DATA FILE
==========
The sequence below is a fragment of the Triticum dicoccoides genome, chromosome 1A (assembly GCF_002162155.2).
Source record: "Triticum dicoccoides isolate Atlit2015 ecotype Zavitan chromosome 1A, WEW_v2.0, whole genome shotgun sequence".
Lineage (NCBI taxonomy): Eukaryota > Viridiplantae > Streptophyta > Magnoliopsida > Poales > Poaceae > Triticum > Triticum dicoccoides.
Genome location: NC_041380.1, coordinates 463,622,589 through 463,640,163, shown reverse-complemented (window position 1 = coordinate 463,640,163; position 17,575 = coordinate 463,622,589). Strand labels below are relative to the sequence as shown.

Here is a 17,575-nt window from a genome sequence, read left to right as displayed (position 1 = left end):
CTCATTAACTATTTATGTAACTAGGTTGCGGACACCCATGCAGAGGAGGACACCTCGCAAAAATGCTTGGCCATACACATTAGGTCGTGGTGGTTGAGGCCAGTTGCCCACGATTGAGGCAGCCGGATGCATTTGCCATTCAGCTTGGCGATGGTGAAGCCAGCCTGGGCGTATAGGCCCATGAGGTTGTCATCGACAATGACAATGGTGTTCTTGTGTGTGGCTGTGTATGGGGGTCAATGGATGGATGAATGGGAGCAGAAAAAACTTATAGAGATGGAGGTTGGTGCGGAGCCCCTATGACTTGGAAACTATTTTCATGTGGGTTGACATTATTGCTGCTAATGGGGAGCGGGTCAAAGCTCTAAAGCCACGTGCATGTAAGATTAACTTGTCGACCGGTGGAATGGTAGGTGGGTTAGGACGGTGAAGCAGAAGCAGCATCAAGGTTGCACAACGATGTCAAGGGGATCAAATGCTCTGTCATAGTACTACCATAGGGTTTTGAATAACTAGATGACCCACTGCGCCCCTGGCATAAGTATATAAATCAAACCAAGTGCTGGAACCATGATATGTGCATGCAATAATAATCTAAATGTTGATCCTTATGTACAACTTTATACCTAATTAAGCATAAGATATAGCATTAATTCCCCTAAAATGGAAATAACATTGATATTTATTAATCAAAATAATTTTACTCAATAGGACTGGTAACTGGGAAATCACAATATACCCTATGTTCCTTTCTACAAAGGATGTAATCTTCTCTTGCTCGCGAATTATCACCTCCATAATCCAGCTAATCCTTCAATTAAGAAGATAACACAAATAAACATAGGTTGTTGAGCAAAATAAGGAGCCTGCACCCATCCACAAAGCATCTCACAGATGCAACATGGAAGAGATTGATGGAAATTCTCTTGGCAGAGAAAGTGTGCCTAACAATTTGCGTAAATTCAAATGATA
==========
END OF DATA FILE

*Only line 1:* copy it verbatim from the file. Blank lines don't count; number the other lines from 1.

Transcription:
The sequence below is a fragment of the Triticum dicoccoides genome, chromosome 1A (assembly GCF_002162155.2).